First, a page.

The National Archives - First World War and India
"Last week, [Network member] The National Archives made the 171 First World War diaries of the Indian Infantry units deployed to the Western Front available online to download via the First World War 100 portal.
From the 25th September, these war diaries will be added to Operation War Diary, the online crowdsourcing project, so that you can help us to reveal the many stories still waiting to be discovered.
These diaries cover the entire period of the units' involvement in the war, including their journey by sea from India and the reception they received on arrival in Marseilles, with the first two brigades docking on 26 September 1914.
- their long journey across the seas to what was an unknown destination at the time (WO 95/3926/1). Many men experienced sea-sickness and weather they had never encountered before. One diary even includes reports of a shark swimming around the ship on 1 September 1914 (WO 95/3920/1)
- the 'magnificent reception' they received from the French upon their arrival in Marseilles where crowds greeted them with fruit, coffee, biscuits, flags and flowers (WO 95/3926/1)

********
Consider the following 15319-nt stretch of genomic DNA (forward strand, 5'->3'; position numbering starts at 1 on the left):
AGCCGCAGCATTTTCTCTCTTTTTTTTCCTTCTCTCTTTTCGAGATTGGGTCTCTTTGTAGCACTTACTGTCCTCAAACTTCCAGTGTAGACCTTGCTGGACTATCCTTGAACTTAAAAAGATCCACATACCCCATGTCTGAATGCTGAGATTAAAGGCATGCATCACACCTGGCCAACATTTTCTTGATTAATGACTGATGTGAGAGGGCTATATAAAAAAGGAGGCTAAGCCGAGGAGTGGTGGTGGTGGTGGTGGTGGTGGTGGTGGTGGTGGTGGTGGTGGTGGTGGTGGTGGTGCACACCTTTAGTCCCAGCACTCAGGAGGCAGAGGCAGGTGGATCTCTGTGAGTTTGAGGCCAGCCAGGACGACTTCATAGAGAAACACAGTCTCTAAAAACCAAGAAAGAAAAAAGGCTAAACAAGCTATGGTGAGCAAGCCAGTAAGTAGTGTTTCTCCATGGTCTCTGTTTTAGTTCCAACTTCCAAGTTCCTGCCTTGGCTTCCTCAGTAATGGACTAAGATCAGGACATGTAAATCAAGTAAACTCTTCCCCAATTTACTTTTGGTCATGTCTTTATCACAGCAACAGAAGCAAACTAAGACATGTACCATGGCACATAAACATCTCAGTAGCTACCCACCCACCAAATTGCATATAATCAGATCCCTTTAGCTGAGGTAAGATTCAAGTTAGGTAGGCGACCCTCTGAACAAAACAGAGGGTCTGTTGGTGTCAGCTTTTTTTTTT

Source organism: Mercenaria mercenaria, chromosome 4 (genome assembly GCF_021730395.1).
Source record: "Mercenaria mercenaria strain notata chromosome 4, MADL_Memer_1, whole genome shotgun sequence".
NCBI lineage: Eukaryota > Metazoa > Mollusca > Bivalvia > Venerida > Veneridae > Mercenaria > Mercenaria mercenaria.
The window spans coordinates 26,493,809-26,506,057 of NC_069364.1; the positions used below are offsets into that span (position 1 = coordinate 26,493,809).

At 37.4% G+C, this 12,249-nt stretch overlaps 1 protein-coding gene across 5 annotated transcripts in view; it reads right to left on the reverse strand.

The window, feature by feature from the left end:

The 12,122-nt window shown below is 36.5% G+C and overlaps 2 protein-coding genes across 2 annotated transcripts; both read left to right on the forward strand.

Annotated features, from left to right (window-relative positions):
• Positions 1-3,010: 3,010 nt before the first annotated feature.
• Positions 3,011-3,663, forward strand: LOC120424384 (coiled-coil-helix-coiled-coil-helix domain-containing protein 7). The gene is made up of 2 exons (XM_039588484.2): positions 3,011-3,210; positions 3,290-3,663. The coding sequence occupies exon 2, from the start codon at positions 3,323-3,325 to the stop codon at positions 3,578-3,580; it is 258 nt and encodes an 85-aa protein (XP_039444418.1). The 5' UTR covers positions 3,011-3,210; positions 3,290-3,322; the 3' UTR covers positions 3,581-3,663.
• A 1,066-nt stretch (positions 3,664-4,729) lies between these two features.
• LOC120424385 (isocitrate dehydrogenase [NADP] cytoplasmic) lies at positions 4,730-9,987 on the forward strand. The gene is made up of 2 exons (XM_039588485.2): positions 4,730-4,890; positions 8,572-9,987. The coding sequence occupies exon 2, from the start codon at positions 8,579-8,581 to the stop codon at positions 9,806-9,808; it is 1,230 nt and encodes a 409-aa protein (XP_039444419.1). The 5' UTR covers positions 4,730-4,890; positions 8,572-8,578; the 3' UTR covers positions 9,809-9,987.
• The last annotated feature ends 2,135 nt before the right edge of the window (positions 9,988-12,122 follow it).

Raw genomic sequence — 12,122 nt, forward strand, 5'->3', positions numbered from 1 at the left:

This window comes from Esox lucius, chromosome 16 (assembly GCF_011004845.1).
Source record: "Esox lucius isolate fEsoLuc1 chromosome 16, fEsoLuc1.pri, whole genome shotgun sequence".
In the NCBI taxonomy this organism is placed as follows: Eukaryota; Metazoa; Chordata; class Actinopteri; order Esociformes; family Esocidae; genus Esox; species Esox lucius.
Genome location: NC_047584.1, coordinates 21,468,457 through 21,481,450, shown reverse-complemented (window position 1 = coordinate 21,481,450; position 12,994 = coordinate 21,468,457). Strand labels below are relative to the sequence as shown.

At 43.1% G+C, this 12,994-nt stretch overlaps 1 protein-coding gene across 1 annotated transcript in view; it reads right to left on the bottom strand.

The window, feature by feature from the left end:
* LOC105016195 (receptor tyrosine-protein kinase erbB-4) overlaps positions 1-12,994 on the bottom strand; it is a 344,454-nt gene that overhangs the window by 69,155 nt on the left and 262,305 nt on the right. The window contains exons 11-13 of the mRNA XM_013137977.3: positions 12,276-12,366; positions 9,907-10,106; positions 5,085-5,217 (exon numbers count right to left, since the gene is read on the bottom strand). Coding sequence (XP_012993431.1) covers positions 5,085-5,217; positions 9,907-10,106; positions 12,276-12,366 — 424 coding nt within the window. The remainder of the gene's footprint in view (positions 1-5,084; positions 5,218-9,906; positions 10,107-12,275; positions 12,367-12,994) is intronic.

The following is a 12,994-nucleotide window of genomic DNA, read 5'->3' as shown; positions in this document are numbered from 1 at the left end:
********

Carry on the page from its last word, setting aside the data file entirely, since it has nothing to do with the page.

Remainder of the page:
- how religious requirements were accommodated. One diary notes how Indian troops were allowed to go up to the promenade deck of the ship to pray, facing east towards Mecca (WO 95/3920/1)
- the enemy in the trenches trying to communicate with Indian troops using a white screen inside their trench on two poles within inscription 'Indian Soldiers. The Holy War has begun. Come and join us. Death to the Hated British' (WO 95/3948)
Indian soldiers in the Indian Army came from the Lahore and Meerut Divisions and the Secunderbad Cavalry Brigade. In October, Indians took part in some of the fiercest fighting at Ypres.
We are encouraging people to take part in Operation War Diary to help uncover all of the many stories contained within the 1.5 million pages of the unit war diaries from France and Flanders. Join the project here: www.operationwardiary.org."
Information from Krishna Kaur, The National Archives, 1 Oct 2014.